Hundreds of iconic buildings will light up green today to help bring "positivity and hope" to the Irish diaspora, and all citizens, in a time of coronavirus
This is not a normal St Patrick's Day.
It doesn't feel like a normal anything, anymore.
And given the circumstances, with tourism bookings falling off a cliff, travel restrictions mounting and airlines moving to ground their fleets, the notion of a 'Global Greening' might seem a bit surreal.
The annual initiative, now ten years old, sees iconic buildings and landmarks around the world go green for St Patrick's Day, in an effort to inspire tourism and make the most of Ireland's day on the world stage.
This year, given the coronavirus crisis, it may not have happened.
"Tourism Ireland contemplated whether or not to go ahead with its Global Greening project this year, given the extremely difficult circumstances faced by our industry," the all-island marketing organisation says.
"The feedback Tourism Ireland received from around the globe was that, despite the global challenges of COVID-19, supporters of Ireland are still pressing ahead with Global Greening – to mark St Patrick’s Day and to keep Ireland to the fore in a positive light."
Throughout the day then, as Covid-19 spreads and the lights go out on tourist attractions and businesses around the world, hundreds of green beams in over 50 countries will do the opposite - and switch on.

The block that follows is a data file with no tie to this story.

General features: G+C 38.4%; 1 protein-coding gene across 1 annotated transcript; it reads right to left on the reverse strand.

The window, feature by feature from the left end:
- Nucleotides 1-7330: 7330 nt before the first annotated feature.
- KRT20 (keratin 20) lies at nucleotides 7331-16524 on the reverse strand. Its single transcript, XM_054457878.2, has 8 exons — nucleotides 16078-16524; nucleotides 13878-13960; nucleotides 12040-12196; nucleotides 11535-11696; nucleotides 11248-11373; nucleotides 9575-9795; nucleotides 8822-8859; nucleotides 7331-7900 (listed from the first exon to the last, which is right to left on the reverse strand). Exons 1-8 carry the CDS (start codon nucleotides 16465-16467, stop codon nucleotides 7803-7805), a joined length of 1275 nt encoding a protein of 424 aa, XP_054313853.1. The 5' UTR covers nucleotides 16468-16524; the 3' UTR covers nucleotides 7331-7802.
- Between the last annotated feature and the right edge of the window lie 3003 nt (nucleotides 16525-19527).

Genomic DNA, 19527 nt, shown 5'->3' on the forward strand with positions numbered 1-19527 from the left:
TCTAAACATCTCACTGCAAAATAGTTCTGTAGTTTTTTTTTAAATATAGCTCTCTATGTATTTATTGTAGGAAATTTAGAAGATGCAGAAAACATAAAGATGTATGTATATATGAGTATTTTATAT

The 'Welcome' sign in Las Vegas, Christ the Redeemer in Rio, the Burj al Arab in Dubai, Madison Square Garden in New York and Niagara Falls are just a few of the iconic landmarks going green.
The global light show will "help to bring positivity and hope" to 70+ million people around the world who claim links to this island, Tourism Ireland says, as well as the travel and tourism professionals who promote the island as a holiday destination, and now wonder what the future may bring.
The Global Greening started in 2010, when Tourism Ireland staff approached authorities in New South Wales, Australia, to ask if they’d consider lighting the Sydney Opera House green on St Patrick’s Day.
It did, and a tradition was born.
“We are deeply grateful to Ireland supporters across the world who, despite unprecedented challenges, are marking St Patrick’s Day and remembering Ireland in a very positive light," says Niall Gibbons, Tourism Ireland's CEO.
"We hope our Global Greening will bring a little positivity and hope to people everywhere and remind them that, if we all do the right thing now by following advice of our medical experts, this crisis will pass. "